Complementarity (physics)

Complementarity (physics)

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In physics
Physics
Physics is a natural science that involves the study of matter and its motion through spacetime, along with related concepts such as energy and force. More broadly, it is the general analysis of nature, conducted in order to understand how the universe behaves.Physics is one of the oldest academic...

, complementarity is a basic principle of quantum theory
Quantum mechanics
Quantum mechanics, also known as quantum physics or quantum theory, is a branch of physics providing a mathematical description of much of the dual particle-like and wave-like behavior and interactions of energy and matter. It departs from classical mechanics primarily at the atomic and subatomic...

 proposed by Niels Bohr
Niels Bohr
Niels Henrik David Bohr was a Danish physicist who made foundational contributions to understanding atomic structure and quantum mechanics, for which he received the Nobel Prize in Physics in 1922. Bohr mentored and collaborated with many of the top physicists of the century at his institute in...

, closely identified with the Copenhagen interpretation
Copenhagen interpretation
The Copenhagen interpretation is one of the earliest and most commonly taught interpretations of quantum mechanics. It holds that quantum mechanics does not yield a description of an objective reality but deals only with probabilities of observing, or measuring, various aspects of energy quanta,...

, and refers to effects such as the wave–particle duality
Wave–particle duality
Wave–particle duality postulates that all particles exhibit both wave and particle properties. A central concept of quantum mechanics, this duality addresses the inability of classical concepts like "particle" and "wave" to fully describe the behavior of quantum-scale objects...

. Just like the finitude of the speed of light implies the impossibility of a sharp separation between space and time (relativity), the finitude of the quantum of action implies the impossibility of a sharp separation between the behavior of a system and its interaction with the measuring instruments and leads to the well known difficulties with the concept of 'state' in quantum theory; the notion of complementarity is intended to symbolize this new situation in epistemology created by quantum theory. Some people consider it a philosophical adjunct to quantum mechanics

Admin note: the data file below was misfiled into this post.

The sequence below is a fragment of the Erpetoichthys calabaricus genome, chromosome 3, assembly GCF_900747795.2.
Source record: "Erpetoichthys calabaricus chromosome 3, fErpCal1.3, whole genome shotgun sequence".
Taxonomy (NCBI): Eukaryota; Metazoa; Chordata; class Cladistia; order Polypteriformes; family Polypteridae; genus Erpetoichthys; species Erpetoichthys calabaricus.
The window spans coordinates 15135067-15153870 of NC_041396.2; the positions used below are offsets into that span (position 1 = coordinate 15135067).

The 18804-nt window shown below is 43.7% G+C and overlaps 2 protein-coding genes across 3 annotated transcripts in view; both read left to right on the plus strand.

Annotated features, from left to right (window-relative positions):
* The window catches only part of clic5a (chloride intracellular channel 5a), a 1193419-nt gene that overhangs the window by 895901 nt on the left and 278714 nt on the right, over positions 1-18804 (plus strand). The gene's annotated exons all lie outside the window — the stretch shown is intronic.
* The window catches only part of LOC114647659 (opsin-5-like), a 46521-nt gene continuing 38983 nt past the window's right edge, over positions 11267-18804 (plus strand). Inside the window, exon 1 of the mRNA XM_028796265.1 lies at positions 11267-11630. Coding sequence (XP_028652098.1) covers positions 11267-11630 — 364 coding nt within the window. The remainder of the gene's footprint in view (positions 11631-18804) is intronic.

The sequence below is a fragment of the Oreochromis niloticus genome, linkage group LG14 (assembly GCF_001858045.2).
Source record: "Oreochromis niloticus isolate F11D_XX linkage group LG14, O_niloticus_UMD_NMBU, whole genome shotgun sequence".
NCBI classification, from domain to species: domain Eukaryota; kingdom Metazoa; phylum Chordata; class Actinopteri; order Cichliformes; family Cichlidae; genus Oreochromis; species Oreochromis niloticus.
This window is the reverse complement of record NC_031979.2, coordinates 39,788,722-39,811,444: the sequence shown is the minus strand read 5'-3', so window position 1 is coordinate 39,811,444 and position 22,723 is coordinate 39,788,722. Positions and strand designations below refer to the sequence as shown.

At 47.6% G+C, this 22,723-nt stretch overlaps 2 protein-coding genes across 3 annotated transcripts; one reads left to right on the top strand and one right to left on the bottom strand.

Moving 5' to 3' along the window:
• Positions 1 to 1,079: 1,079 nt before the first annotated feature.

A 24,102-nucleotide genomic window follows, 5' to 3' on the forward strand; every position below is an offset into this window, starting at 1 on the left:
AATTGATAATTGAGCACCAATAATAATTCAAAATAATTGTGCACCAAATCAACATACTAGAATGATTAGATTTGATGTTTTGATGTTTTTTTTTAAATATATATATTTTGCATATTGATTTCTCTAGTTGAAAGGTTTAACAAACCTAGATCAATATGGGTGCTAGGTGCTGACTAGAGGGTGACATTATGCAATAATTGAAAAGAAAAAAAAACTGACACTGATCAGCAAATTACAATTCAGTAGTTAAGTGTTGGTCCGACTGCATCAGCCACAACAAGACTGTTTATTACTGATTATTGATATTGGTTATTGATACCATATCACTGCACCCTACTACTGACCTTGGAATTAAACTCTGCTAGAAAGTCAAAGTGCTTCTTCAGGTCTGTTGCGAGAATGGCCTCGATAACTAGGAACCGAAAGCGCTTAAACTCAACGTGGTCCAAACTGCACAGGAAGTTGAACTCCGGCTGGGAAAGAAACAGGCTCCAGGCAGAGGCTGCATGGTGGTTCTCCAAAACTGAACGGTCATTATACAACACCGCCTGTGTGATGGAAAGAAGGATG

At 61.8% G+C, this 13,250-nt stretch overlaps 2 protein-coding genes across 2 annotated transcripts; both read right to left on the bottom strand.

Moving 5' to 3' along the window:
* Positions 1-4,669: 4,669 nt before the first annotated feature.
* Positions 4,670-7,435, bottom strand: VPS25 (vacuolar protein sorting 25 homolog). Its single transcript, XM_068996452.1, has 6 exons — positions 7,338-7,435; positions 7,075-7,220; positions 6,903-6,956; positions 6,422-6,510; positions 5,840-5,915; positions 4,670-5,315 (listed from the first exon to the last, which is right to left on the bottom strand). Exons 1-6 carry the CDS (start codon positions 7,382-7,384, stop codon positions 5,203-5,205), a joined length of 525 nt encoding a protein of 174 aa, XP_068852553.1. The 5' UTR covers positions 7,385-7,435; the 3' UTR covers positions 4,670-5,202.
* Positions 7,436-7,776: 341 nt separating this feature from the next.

Quantum mechanics
Quantum mechanics, also known as quantum physics or quantum theory, is a branch of physics providing a mathematical description of much of the dual particle-like and wave-like behavior and interactions of energy and matter. It departs from classical mechanics primarily at the atomic and subatomic...

, while others consider it to be a discovery that is as important as the formal aspects of quantum theory. For instance, Leon Rosenfeld
Léon Rosenfeld
Léon Rosenfeld was a Belgian physicist. He obtained a PhD at the University of Liège in 1926, and he was a collaborator of the physicist Niels Bohr. He did early work in quantum electrodynamics that predates by two decades the work by Dirac and Bergmann. He coined the name lepton...

 has stated that "[...] complementarity is not a philosophical superstructure invented by Bohr to be placed as a decoration on top of the quantal formalism, it is the bedrock of the quantal description."